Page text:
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By Steve Birr
Lawmakers in a southern California city are taking steps to ban recreational marijuana sales in their community, despite voters across the state approving legalization on Election Day.
The Laguna Beach City Council unanimously approved a measure aimed at banning any form of legal marijuana in the city. Lawmakers agreed to draw up a draft ordinance prohibiting the sale, cultivation and distribution of weed, which the city continues to ban for medical use as well. The move is a direct reaction to the passage of Proposition 64 on Election Day, which fully legalized marijuana for recreational use and commercial sale throughout the state, reports Los Angeles Times.
City officials note the proposed local ban is not an unprecedented move. Proposition 64 allows for any locality throughout the state to amend their own laws on marijuana however they choose. Robert Zur Schmiede, the council member leading the push for the ban, suggested in an interview Wednesday that allowing legal weed in the town will spur greater crime.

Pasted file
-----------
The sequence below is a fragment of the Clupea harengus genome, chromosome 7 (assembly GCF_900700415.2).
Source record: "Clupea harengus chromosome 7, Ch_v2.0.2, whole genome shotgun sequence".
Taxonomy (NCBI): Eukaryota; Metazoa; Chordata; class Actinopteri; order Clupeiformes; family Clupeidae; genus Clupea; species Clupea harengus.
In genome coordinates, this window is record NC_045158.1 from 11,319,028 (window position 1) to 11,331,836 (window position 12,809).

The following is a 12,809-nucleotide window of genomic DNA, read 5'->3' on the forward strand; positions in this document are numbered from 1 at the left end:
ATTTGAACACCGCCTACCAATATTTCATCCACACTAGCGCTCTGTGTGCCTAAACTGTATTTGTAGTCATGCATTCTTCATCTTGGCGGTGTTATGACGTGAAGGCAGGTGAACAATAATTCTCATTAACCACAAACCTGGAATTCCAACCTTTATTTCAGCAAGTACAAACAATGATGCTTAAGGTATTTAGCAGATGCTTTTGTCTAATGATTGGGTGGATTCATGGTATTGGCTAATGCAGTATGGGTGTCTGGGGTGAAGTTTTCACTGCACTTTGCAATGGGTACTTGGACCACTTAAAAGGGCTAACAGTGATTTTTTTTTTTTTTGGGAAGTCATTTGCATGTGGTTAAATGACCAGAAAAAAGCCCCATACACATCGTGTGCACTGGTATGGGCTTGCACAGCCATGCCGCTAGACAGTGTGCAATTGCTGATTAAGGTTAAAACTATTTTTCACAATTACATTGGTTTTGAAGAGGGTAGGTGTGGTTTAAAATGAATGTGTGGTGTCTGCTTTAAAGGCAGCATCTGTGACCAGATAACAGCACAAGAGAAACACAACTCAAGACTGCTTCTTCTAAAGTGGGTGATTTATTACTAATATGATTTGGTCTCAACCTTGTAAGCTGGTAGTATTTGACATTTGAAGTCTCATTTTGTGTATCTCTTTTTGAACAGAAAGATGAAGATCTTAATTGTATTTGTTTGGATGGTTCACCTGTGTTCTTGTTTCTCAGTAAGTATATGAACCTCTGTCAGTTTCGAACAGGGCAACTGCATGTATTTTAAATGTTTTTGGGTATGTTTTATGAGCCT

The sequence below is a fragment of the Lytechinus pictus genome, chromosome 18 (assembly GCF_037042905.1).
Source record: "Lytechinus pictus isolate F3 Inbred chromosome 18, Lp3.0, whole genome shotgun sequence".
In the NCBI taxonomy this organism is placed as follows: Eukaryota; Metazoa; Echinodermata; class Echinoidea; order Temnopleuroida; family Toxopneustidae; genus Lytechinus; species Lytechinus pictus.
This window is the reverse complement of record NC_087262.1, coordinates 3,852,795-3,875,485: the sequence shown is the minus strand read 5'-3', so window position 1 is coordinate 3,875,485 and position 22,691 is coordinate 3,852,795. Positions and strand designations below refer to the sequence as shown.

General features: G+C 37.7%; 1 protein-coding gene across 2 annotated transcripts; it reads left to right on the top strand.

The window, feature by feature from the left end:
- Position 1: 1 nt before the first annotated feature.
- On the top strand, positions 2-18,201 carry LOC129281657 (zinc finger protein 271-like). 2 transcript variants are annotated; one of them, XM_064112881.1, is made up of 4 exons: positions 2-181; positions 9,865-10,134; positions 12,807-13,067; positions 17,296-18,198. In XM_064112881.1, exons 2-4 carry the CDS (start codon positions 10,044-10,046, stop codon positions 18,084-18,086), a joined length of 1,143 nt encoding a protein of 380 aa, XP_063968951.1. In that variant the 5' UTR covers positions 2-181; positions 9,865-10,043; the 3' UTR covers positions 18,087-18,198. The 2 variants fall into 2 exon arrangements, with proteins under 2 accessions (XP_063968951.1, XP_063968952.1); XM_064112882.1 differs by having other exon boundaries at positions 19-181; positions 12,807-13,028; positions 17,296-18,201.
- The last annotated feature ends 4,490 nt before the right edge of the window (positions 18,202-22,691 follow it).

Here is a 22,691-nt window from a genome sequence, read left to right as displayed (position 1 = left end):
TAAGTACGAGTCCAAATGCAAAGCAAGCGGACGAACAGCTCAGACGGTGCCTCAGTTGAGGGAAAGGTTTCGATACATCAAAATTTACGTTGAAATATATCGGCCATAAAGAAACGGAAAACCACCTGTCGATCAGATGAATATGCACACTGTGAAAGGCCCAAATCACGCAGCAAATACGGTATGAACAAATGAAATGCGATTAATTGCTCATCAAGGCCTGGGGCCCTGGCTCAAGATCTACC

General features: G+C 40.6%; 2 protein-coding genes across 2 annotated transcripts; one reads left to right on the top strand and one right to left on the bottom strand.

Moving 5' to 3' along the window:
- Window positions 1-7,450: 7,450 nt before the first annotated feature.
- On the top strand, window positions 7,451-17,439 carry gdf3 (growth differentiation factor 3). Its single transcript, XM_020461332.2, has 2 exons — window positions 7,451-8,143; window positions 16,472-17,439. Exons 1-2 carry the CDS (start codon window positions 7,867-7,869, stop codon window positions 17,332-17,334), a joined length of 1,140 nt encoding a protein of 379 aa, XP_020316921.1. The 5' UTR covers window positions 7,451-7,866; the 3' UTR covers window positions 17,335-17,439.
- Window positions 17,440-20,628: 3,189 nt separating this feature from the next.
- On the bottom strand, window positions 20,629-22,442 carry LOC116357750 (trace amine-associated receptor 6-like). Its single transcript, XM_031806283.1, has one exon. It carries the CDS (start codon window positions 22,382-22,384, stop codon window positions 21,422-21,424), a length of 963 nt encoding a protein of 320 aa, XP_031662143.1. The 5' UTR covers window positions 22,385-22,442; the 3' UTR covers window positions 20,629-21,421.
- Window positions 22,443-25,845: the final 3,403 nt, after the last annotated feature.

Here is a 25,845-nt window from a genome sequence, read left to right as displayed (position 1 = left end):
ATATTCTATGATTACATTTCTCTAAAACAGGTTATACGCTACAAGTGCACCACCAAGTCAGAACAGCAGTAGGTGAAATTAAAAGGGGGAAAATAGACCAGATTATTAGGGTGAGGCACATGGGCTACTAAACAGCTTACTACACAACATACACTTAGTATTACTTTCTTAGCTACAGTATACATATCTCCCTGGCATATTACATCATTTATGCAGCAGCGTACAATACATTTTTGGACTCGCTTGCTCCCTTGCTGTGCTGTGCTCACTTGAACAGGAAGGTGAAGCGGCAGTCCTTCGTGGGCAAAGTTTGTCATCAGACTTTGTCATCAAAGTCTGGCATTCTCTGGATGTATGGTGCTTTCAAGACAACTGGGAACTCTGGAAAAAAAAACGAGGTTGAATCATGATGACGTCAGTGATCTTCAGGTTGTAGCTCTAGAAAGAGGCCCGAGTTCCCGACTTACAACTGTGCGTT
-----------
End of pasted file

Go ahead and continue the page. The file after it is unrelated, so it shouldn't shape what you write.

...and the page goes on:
While most areas of the state are embracing the outcome of the ballot vote in November, proponents of recreational marijuana are going to wait longer than expected for a commercial market to participate in. The ballot promised that smokers looking to buy legal marijuana would be able to beginning Jan 1. 2018, but bureaucratic roadblocks are stalling the process.
“It is a very real challenge,” Assemblyman Jim Wood told The Mercury News in December. “Do we have two systems that move in parallel or one unitary system that combines the two? My hope is that we can all sit down and work out the differences.”
The ballot is at odds with current state law governing growing marijuana, medical marijuana and dispensaries throughout California. Reconciling the new law with the current one will likely delay the commercial marijuana industry in the state until 2019.
Similar issues are delaying legalization laws in the other states that passed recreational marijuana legalization on Election Day. Lawmakers are proposing to rewrite large portions of the legalization law in Massachusetts, sparking outrage from activists who say officials are ignoring the popular will.